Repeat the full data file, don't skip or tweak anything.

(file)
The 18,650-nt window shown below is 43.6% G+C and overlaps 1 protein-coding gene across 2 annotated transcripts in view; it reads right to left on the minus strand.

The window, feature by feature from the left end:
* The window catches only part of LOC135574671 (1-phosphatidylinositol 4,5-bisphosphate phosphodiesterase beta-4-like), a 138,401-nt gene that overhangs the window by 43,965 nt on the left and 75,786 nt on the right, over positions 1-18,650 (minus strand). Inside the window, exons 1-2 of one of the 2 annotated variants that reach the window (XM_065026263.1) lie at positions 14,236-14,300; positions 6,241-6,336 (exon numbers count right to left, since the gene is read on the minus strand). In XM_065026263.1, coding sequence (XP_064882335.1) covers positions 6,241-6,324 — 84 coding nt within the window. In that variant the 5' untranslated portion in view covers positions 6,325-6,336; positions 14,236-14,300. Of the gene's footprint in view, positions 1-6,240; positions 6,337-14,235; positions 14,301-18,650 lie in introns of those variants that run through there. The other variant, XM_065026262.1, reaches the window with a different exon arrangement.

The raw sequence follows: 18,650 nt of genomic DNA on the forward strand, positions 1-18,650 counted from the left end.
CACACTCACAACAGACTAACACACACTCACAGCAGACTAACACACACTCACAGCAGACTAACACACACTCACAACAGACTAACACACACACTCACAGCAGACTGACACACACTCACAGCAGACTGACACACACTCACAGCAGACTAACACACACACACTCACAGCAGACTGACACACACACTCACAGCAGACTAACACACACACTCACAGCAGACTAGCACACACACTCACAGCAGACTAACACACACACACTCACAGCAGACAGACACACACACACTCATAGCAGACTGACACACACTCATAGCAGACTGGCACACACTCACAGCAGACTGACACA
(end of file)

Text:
The 18,650-nt window shown below is 43.6% G+C and overlaps 1 protein-coding gene across 2 annotated transcripts in view; it reads right to left on the minus strand.

The window, feature by feature from the left end:
* The window catches only part of LOC135574671 (1-phosphatidylinositol 4,5-bisphosphate phosphodiesterase beta-4-like), a 138,401-nt gene that overhangs the window by 43,965 nt on the left and 75,786 nt on the right, over positions 1-18,650 (minus strand). Inside the window, exons 1-2 of one of the 2 annotated variants that reach the window (XM_065026263.1) lie at positions 14,236-14,300; positions 6,241-6,336 (exon numbers count right to left, since the gene is read on the minus strand). In XM_065026263.1, coding sequence (XP_064882335.1) covers positions 6,241-6,324 — 84 coding nt within the window. In that variant the 5' untranslated portion in view covers positions 6,325-6,336; positions 14,236-14,300. Of the gene's footprint in view, positions 1-6,240; positions 6,337-14,235; positions 14,301-18,650 lie in introns of those variants that run through there. The other variant, XM_065026262.1, reaches the window with a different exon arrangement.

The raw sequence follows: 18,650 nt of genomic DNA on the forward strand, positions 1-18,650 counted from the left end.
CACACTCACAACAGACTAACACACACTCACAGCAGACTAACACACACTCACAGCAGACTAACACACACTCACAACAGACTAACACACACACTCACAGCAGACTGACACACACTCACAGCAGACTGACACACACTCACAGCAGACTAACACACACACACTCACAGCAGACTGACACACACACTCACAGCAGACTAACACACACACTCACAGCAGACTAGCACACACACTCACAGCAGACTAACACACACACACTCACAGCAGACAGACACACACACACTCATAGCAGACTGACACACACTCATAGCAGACTGGCACACACTCACAGCAGACTGACACA